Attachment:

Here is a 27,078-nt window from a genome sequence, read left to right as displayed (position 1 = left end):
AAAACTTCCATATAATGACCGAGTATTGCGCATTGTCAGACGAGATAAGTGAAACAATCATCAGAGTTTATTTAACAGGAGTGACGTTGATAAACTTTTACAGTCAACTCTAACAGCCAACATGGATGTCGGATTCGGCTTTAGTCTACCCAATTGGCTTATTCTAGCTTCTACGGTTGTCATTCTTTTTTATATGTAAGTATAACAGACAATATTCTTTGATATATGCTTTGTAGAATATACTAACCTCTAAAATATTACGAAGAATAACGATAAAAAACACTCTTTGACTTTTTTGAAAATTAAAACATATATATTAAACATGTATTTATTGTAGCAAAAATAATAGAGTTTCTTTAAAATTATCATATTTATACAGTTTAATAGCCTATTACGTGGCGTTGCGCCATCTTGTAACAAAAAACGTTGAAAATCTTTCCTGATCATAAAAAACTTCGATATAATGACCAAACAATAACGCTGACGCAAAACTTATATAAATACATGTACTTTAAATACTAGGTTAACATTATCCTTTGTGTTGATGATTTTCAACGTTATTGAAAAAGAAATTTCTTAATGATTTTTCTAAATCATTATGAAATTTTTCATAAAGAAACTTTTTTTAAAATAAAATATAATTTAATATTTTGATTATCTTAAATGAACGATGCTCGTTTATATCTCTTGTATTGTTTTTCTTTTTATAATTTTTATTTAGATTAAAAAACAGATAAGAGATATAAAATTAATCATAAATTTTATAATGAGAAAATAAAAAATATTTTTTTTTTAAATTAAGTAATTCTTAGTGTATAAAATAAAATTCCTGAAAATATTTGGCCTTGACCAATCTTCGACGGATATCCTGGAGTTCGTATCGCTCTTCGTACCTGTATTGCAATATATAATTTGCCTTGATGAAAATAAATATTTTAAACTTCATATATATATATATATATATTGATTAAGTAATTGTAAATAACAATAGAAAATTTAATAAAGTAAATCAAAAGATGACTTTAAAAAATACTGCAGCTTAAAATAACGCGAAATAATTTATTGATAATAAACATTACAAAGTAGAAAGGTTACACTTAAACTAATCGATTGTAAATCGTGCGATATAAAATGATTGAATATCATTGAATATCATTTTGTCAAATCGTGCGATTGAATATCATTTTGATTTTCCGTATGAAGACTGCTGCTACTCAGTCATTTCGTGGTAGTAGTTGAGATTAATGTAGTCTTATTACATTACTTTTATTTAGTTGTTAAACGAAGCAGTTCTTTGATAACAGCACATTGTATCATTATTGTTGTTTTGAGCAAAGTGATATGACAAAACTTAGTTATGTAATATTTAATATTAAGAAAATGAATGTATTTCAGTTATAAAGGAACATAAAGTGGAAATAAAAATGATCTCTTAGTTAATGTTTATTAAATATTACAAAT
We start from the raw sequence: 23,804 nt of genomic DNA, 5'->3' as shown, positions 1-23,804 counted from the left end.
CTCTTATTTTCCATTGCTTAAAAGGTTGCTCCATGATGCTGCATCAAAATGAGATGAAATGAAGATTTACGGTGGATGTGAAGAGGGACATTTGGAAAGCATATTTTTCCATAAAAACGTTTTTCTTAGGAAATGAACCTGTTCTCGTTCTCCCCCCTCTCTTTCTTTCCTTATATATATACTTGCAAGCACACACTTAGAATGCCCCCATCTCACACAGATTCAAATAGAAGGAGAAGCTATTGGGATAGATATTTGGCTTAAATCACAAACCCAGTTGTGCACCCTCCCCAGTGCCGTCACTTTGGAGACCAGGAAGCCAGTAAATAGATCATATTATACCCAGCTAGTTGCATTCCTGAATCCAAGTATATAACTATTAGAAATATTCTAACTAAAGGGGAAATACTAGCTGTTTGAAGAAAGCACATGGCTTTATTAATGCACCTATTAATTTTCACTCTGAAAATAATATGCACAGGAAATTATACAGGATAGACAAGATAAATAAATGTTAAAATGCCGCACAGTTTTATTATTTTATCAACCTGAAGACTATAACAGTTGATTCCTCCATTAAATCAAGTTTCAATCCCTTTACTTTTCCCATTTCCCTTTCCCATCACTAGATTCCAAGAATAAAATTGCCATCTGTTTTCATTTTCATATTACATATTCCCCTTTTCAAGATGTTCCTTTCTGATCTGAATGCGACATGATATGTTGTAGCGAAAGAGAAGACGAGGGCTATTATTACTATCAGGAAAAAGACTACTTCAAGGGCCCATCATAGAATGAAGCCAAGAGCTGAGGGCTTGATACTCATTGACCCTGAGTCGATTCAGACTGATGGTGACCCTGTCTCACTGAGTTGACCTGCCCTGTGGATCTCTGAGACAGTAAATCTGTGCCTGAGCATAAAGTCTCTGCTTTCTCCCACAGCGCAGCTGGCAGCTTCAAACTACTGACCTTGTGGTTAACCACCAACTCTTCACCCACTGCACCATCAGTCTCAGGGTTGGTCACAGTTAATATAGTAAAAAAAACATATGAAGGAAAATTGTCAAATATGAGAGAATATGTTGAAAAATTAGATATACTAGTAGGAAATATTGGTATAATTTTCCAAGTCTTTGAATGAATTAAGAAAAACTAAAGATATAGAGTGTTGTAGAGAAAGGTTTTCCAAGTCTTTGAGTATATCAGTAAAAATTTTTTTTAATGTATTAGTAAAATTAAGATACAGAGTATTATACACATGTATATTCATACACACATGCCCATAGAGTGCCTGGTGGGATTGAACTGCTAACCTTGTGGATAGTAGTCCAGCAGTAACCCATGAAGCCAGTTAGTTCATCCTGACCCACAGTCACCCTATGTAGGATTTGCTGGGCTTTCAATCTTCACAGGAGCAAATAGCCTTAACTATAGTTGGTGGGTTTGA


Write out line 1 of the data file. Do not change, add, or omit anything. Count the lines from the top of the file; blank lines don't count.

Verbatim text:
Here is a 27,078-nt window from a genome sequence, read left to right as displayed (position 1 = left end):